Friday 28 August 2015

EIF 2015 - Lanark, or, Can We Please Have a Moratorium on Breaking the Fourth Wall?

I haven't read Alasdair Gray's novel on which this adaptation is based. I'm in two minds as to whether I now should read it as some investigation following this show suggests that things I really disliked are faithful to the original work. From this the reader will gather that I am once again in dissent from the generally highly positive majority opinion on this show.

First, the positives. The acting ensemble is very strong. Sandy Grierson as Lanark and Jessica Hardwick as Reemer (?) deserve particular credit. They failed my ultimate test of really making me give a damn about their characters, but the fault for that lay with the work. The supporting players, all of them taking on a variety of parts, also deserve high praise – I especially enjoyed George Drennan's Lift (did Gray borrow from Douglas Adams's doors or was it the other way round?) and Gerry Mulgrew's Scarlatti playing Professor. Director Graham Eatough generally marshalls them effectively – the movement in Act Two is notable but has less impact than it might do because of the nature of the work.

Laura Hopkins's design supported by Nigel Edwards's lighting and Simon Wainwright's video likewise has many positives. It's at its best in the portrayal of the Elite club and the Institute in Act One (the dragon effects are well done). When the set becomes considerably more elaborate in Act Two I wasn't convinced it was always necessary to support the text. Overall, I wasn't as wowed as many other critics seem to have been (the projections for example never achive an effect comparable to their use in the Aldeburgh Knussen Double Bill or the EIF Die Frau ohne Schatten).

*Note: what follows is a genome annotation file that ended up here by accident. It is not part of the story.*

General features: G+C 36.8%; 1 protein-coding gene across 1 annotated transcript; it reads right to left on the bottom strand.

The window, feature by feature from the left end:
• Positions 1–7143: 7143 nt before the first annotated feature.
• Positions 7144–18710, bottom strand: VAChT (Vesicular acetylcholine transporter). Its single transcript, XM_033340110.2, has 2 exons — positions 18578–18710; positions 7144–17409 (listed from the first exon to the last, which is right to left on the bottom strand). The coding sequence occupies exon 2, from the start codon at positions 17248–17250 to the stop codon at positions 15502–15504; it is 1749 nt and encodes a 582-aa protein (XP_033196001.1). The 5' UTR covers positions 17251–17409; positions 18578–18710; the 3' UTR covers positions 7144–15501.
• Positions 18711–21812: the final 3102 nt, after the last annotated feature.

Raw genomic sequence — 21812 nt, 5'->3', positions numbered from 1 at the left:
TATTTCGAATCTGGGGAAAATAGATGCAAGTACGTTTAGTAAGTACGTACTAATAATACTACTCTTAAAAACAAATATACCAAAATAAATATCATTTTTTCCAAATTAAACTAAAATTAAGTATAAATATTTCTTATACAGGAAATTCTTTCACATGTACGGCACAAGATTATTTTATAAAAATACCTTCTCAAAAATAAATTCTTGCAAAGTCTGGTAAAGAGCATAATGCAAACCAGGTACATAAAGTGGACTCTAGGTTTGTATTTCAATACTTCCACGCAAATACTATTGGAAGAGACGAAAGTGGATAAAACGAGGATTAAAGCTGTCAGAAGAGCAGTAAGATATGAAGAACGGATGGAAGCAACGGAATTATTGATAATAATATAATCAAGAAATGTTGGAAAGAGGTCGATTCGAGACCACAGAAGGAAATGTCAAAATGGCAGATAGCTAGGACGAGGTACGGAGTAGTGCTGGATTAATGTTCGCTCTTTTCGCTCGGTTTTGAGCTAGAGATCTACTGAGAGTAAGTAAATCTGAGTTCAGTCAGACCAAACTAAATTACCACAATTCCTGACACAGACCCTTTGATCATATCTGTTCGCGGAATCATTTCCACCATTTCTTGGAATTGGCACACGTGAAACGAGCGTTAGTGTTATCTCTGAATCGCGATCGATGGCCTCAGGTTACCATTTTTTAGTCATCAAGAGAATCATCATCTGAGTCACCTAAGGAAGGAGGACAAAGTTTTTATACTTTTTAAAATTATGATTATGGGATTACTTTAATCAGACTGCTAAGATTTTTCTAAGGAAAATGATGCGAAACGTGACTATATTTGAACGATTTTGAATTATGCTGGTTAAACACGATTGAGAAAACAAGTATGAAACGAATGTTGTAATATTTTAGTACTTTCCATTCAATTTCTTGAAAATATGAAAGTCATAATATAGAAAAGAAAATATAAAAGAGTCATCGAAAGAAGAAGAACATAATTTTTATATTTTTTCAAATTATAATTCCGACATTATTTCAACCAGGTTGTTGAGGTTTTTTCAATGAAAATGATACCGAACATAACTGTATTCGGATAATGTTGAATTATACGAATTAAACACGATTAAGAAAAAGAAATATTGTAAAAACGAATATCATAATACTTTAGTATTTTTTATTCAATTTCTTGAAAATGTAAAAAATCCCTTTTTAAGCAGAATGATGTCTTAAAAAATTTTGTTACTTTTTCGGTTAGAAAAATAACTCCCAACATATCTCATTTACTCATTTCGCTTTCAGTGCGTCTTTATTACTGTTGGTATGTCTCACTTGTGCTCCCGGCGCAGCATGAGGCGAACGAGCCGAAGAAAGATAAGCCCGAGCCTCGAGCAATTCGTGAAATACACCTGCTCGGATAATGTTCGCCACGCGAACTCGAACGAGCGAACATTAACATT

But all of this good work is ultimately undermined by fatal weaknesses in the text. The play is constructed as follows – Act One takes place in the fantasy world of Unthank, Act Two takes place in Glasgow, and Act Three in a mixture of Unthank, the stage of the Royal Lyceum Theatre and, briefly and maddeningly, inside Alasdair Gray's head. (I gather this is pretty faithful to the book at least as far as the first two acts are concerned). I found Act One the most satisfying and interesting segment, unfortunately it isn't really followed through on. It was completely unclear to me after the first two acts whether either one was actually supposed to have taken place. I realise, as I've noted before this Festival, that those who like this kind of thing will now make the point that all theatre is fake. But, again as I've said before, the best theatre in my experience makes you suspend that disbelief. This adaptation, like Paul Bright's Confessions and possibly also like Gray's original book, can't seem to decide what it wants you to do – suspend your disbelief, or treat the whole thing as fake – the net result as with that earlier performance was that I ceased to care about any of the characters on stage.

This position was compounded by the last act. In a tiresomely familiar way the play is brought to a grinding halt and everyone starts explaining to Grierson that they are all performing in a play. This has been done so often at the International Festival (nearly always with a sad lack of success as far as I'm concerned) that one might think the time has come for a moratorium on the wretched device, but there is no sign of one. This is followed by the equally tiresome problem of much new work, that of trying and failing to find an ending. In this case Grierson as Lanark first insists on going to speak to Gray to demand a different ending, then reinstates an apparently previously deleted scene, before taking what is frankly (given the play runs at nearly four hours) an unconscionably long time to die. His speech to Gray incidentally is a tiresome political lecture with overtones of the infuriating ending to last year's third James Play. I'd like to think it wasn't meant to be taken seriously, but I doubt it.

Overall, there are many fine performances in this show, the staging is largely effective and it is possible to see why the original novel is considered a key Scottish novel (though I think there is a discussion to be had about whether some aspects have dated). But as a nearly four hour long play I ultimately found it emotionally unengaging, overlong, and towards the end very irritating. If you're a fan of the book I suspect that the things that annoyed me will not bother you in the slightest. If you ever struggled to read the book then you might want to pause before buying a ticket. Meanwhile given current political and financial conditions I'm sure this is not the end of the quest for the great Scottish theatrical epic at the International Festival.

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